Geekzone: technology news, blogs, forums
Guest
Welcome Guest.
You haven't logged in yet. If you don't have an account you can register now.




11617 posts

Uber Geek
+1 received by user: 1993

Trusted

Topic # 231864 17-Mar-2018 08:23
Send private message quote this post

First question

 

I have a few metres of Agapanthus along a fence. A month or so ago I noticed the leaves look a bit droopy. Not a lot, but noticeable. I now see some have very slight yellowing.

 

Here in ChCh its been a hot summer but we have also had heavy falls of rain.

 

I dont know if the state of these is due to being dry, or waterlogged. That area doesnt drain well, and the last heavy rain from Gita left it flooded. Over the summer I have run the fence irrigation that has 3 outlets inside these plants.

 

I dont want to water them if they are too damp underfoot, or let them dry out if they in fact need a drink?

 

Any ideas?


Create new topic
329 posts

Ultimate Geek
+1 received by user: 68


  Reply # 1978955 17-Mar-2018 09:36
Send private message quote this post

Agapanthus leaves yellow

 

Though in my garden (Tauranga) yellowing leaves is due to lack of iron which I am slowly fixing with Yates Leaf Greener Iron Chelate which I just spray onto the leaves of affected plants but you can, using watering can, apply into the leaves & soil.

 

Good Luck





iMac 27" (2013), Airport Time Capsule + Airport Express, iPhone7, iPad2, iPad Mini2

 

Panasonic Blu-ray PVR DMR-BWT835 + Panasonic Viera TH-L50E6Z, Chromecast Ultra


157 posts

Master Geek
+1 received by user: 24


  Reply # 1978988 17-Mar-2018 12:05
2 people support this post
Send private message quote this post

personally, I'd let the suckers die :-) ... can't stand those things ... self-seeding horribly, and a bugger to get rid of.


 
 
 
 


Try Wrike: fast, easy, and efficient project collaboration software

neb

533 posts

Ultimate Geek
+1 received by user: 77

Subscriber

  Reply # 1979008 17-Mar-2018 12:47
3 people support this post
Send private message quote this post

kiwi_64:

personally, I'd let the suckers die :-) ... can't stand those things ... self-seeding horribly, and a bugger to get rid of.

 

 

I was thinking the same thing, worrying about your agapanthus dying is like worrying about your gorse dying. I didn't know that stuff could even die off.

11888 posts

Uber Geek
+1 received by user: 5515

Trusted

  Reply # 1979009 17-Mar-2018 12:47
Send private message quote this post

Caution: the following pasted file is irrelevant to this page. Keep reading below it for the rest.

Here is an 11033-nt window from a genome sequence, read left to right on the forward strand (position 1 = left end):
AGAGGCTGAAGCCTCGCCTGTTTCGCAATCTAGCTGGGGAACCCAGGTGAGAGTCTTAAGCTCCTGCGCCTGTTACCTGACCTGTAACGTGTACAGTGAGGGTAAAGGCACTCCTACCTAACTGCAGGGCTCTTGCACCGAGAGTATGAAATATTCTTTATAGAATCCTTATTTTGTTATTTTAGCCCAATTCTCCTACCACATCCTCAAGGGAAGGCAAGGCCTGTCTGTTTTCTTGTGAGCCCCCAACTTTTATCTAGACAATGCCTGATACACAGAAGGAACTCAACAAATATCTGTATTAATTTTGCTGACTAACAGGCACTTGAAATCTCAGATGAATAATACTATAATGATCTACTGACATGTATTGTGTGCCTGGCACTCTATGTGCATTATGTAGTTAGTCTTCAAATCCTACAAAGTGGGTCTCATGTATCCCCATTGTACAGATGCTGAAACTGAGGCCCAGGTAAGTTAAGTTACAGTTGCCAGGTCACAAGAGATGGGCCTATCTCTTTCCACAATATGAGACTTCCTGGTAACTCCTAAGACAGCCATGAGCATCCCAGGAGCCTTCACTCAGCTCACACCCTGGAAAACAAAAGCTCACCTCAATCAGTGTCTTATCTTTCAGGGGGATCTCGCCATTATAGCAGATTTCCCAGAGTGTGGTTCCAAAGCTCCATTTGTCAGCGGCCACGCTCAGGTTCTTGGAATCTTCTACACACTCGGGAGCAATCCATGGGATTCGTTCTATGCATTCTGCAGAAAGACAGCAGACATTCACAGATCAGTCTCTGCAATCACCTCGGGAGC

Agapanthus is public enemy number one up here but it's great on banks and difficult borders. It's normally low maintenance maybe mulching under them and some liquid seaweed.




Mike
Retired IT Manager. 
The views stated in my posts are my personal views and not that of any other organisation.

 

 It's our only home, lets clean it up then...

 

Take My Advice, Pull Down Your Pants And Slide On The Ice!

 

 


neb

533 posts

Ultimate Geek
+1 received by user: 77

Subscriber

  Reply # 1979013 17-Mar-2018 13:07
Send private message quote this post

Yellow is typically iron deficiency, although it can be other things, my wisteria's leaves went yellow in the typical iron-deficiency manner and treatment with Yates iron chelate had little effect, while breaking up the concrete driveway it was growing next to, giving the roots more room to spread and absorb nutrient, did. In fact given the double reinforcing mesh rusting under the driveway, the last thing the plants should have suffered from is iron deficiency.



11617 posts

Uber Geek
+1 received by user: 1993

Trusted

  Reply # 1979257 18-Mar-2018 10:07
Send private message quote this post

MikeB4: Agapanthus is public enemy number one up here but it's great on banks and difficult borders. It's normally low maintenance maybe mulching under them and some liquid seaweed.

 

I think i'll leave them a bit and see what happens, its been super damp there. I quite like tham, they are effectively ground cover on the fence between the garden shed and main back lawn. They are pretty thick so hard to get under but I will have a looksee

 

 


522 posts

Ultimate Geek
+1 received by user: 75


  Reply # 1980060 19-Mar-2018 18:22
Send private message quote this post

Agapanthus

 

Botanical Name

 

Agapanthus praecox

 

Family

 

Liliaceae (lily) family

 

Also known as

 

Agapanthus orientalis

 

Where is it originally from?

 

South Africa

 

Why is it weedy?

 

Prolific seeder, dispersing effectively and germinating densely. Long-lived, and tolerates hot or cold temperatures, wet or drought conditions, wind, salt, poor soils, moderate-shade, heavy damage, and sea immersion of rhizomes and seeds.

 

How does it spread?

 

Seeds blows short distances, fall down banks and are also carried in flowing water. Seed and root fragments are also spread in contaminated soil, dumped vegetation and deliberate planting. Commonly found in gardens, roadsides and banks.

 

What damage does it do?